Copacabana has lost some of its glam image over the years, although the new Museum of Image and Sound due to open in 2011 is hoping to change that. For now, start at Ipanema and wander towards Leblon for cleaner sands – although at weekends, you'll barely be able to see the beach for the people. As you go, keep a look out for the numbered lifeguard posts, which traditionally attract different groups – number seven is for surfers, eight is the gay post, while nine and 10 bring in the young, rich and famous, as well as being a centre for sports lovers with volleyball and soccer.
If you're taking a dip, only swim where the locals do and be wary of more than paddling if you're not a strong swimmer – ipanema translates as 'bad, dangerous waters'.
Set between the mountains and the sea, you'll get fantastic views throughout Rio but one that's not to be missed is from the top of Pao de Acucar, the Sugar Loaf mountain. The 396m granite mountain is one of the city's famous landmarks – popping up in a Bond film – and if you're feeling energetic, you can join a climbing tour to reach the summit.
Most people opt for the cable cars, which have swung gently up the slope in two stages for nearly a century – although they have been rebuilt several times! Start on Avenida Pasteur, 520, at Urca, for the first stage, then up to the peak.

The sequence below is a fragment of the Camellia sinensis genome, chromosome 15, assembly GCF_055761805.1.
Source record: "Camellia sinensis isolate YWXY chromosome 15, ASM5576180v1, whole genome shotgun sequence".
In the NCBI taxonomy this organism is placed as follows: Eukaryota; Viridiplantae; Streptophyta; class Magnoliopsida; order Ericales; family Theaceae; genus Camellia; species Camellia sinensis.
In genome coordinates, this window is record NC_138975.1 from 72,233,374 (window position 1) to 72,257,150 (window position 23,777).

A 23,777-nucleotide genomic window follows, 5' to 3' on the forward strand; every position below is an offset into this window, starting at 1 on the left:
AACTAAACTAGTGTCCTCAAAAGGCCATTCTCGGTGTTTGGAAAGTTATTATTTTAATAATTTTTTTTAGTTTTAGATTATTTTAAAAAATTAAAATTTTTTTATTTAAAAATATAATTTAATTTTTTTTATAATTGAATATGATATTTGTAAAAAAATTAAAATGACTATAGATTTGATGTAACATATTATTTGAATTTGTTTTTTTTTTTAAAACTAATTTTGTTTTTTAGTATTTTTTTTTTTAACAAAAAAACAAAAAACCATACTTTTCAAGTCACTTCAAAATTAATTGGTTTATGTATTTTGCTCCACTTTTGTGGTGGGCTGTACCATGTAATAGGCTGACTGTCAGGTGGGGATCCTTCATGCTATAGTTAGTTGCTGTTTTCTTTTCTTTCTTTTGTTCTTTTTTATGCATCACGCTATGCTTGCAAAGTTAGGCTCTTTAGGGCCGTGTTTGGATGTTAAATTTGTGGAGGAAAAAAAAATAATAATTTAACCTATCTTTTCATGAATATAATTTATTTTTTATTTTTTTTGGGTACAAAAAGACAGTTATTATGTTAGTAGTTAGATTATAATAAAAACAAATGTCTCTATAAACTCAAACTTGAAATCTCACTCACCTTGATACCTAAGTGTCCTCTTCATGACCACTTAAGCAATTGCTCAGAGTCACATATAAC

From the top you can see down to Guanabara bay, and over to Corcovado mountain on one side, as well as the curve of Copacabana beach. Tickets cost around £16.50. The peak is busiest between 10-11am and 2-3pm, but for the best views head up before sunset on a clear day.
One of the seven new wonders of the world, the statue of Cristo Redentor, or Christ the Redeemer, is instantly recognisable. Not only is the 35m high soapstone and concrete monument familiar from a thousand images, it's always present on the horizon in Rio.
Topping the 710m high Corcovado Mountain, the statue has just had a £2.7 million facelift, and emerged from its scaffolding again. Skip the walk for the 20-minute trip on the little red cog train which climbs the slopes every half hour from 8.30am to 7pm, priced around £13.50 return. You pick it up from the Cosme Velho subway station.
When the weather's good, you get the full impact of the stark white statue against the blue sky, but even if you get caught in the clouds, there's something impressive about suddenly seeing it looming out of the mist.